It began as just another day on the way to school and work. Teachers Hana Baker and Tyler Slostad, along with their two children, Tova and Haakon, were loading up in the car at home to head to the school, blissfully unaware of the adventures that awaited them on their upcoming commute.
The journey began as it always has since the Baker-Slostads bought their new car: with one person getting into the car and the others hopping around in the cold outside while the person inside tried to figure out how to work the fancy, counter-intuitive unlocking system. Once everyone was inside and buckled up, the family headed off for school. Less than a minute from home, on the Heckendorn side of the Winthrop Bridge, a flock of wild turkeys burst from the trees above, and one of them clonked hard onto the roof rack of the car.
Tyler and the kids got out of the car just in time to see a 3-legged coyote running away, and a wild turkey dead on the side of the road. Hana, in the driver’s seat, could see Tyler in the rear-view mirror as he picked up the dead bird by its legs.
“Do you want me to keep the turkey?” he yelled to her. Hana thought they should leave the turkey for the coyote, but it had already run off, so the turkey was theirs for the taking.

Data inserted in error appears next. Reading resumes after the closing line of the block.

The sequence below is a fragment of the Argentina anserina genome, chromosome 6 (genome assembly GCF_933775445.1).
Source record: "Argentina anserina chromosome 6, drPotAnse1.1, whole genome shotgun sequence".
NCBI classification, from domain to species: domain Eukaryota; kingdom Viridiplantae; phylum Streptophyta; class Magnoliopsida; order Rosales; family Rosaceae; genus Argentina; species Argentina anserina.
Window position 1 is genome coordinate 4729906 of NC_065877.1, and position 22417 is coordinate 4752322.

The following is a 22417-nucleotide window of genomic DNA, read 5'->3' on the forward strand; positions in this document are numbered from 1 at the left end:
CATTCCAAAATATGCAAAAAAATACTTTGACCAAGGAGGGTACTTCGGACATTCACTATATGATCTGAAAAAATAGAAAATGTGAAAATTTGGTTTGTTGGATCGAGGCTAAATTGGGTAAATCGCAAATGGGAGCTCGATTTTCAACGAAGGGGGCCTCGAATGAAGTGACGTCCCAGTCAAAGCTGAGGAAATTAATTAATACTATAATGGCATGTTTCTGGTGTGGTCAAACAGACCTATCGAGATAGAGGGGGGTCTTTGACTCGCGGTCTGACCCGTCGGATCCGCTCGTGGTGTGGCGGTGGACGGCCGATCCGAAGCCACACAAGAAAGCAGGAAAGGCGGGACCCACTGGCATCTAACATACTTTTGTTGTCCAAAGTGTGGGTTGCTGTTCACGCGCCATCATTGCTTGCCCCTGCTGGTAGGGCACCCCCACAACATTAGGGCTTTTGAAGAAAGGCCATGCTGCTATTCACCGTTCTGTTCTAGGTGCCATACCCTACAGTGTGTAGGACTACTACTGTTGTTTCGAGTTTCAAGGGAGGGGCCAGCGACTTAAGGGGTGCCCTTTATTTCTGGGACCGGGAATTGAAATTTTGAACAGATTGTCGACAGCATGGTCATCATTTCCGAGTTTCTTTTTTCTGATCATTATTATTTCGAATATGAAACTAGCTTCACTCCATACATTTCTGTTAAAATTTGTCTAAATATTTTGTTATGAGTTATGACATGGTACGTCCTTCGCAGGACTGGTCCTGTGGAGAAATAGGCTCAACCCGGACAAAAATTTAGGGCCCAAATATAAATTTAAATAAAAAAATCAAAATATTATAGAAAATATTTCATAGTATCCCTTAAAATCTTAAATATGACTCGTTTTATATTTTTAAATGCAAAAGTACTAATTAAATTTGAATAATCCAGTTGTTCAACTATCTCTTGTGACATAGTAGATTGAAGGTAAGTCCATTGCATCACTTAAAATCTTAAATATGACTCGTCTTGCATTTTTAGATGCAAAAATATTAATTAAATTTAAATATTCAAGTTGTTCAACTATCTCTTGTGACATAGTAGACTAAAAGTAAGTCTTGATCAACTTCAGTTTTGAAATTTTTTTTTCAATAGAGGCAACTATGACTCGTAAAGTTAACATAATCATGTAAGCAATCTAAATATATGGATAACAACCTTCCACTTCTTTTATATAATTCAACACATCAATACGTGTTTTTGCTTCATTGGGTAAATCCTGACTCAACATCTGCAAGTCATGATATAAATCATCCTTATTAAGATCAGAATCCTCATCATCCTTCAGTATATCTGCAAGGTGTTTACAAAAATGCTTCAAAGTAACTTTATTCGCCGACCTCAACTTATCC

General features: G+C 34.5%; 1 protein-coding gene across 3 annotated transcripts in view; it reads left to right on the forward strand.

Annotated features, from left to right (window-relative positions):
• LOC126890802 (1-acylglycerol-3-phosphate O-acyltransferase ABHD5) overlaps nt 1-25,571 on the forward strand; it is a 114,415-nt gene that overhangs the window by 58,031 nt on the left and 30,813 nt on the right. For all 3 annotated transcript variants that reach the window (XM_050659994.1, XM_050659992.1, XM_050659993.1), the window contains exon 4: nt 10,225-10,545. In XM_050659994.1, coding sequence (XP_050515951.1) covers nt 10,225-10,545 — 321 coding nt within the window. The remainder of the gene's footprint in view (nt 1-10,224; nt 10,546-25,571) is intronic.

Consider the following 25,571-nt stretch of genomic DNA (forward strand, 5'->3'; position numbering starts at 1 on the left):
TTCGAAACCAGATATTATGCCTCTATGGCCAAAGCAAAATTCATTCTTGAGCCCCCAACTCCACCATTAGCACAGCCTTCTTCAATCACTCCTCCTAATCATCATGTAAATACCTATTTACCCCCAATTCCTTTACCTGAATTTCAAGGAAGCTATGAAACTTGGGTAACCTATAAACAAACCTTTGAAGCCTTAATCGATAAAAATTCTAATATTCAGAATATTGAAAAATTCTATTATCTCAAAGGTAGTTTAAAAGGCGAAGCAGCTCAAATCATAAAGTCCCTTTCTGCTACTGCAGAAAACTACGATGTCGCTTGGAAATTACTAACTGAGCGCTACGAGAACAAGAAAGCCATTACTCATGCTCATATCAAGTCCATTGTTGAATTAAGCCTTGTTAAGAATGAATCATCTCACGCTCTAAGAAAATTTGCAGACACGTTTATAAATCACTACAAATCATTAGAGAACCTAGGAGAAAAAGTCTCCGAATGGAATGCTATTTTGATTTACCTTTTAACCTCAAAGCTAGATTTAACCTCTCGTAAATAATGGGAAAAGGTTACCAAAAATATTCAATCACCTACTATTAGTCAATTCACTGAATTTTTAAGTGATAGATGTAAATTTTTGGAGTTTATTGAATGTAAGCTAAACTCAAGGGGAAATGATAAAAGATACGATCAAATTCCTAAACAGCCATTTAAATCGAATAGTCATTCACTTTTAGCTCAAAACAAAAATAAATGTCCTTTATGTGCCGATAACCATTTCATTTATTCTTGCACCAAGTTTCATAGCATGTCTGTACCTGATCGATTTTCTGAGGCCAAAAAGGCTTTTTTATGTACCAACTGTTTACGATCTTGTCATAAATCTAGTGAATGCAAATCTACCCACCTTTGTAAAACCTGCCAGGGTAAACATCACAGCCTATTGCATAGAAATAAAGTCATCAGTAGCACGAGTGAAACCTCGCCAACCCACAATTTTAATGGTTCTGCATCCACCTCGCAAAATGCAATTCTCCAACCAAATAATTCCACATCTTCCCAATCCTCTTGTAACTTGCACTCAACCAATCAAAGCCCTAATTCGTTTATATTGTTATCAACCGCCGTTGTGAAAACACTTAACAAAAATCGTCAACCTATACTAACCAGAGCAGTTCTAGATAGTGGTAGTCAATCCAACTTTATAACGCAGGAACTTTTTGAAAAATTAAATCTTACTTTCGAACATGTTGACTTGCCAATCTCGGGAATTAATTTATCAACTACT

It is at this point in the story that Hana shared with me her “completely irrational” phobia of birds flying around in enclosed spaces. “If a bird gets in the house, I immediately flop to the floor in panic,” she says. The thought of a wild turkey flapping back to life in her car was unimaginable. “Are you sure it’s dead?’ she asked Tyler.
The turkey was indeed dead, so they loaded it into the car at Tyler’s feet in the passenger seat and drove it home, where they placed it on the recycle bin to deal with later. They arrived at school a bit late, but the excuse was legit, and probably one that you could only get away with in a rural school district: “Please excuse Tova and Haakon’s tardiness to school. We hit a wild turkey that was being chased by a coyote, and we had to take it home so we could eat it for dinner.”
After school and sports, the Baker-Slostads returned home and Haakon pronounced the bird “frozen solid and really ugly.”
Tyler, who hunts grouse and knows how to butcher a bird, went to work. “There was a broken femur and a bit of bruising,” Tyler said, “but I was able to carve off the breasts, thighs and legs just like I would on a grouse. It was a nice 20-pound bird!”
That night, and for the next three, the Baker-Slostads enjoyed wild turkey soup with wild rice for dinner, while carnivores on the nearby hillsides scavenged the pickings from the carcass that Tyler took out into the wild. Just another day of country livin’!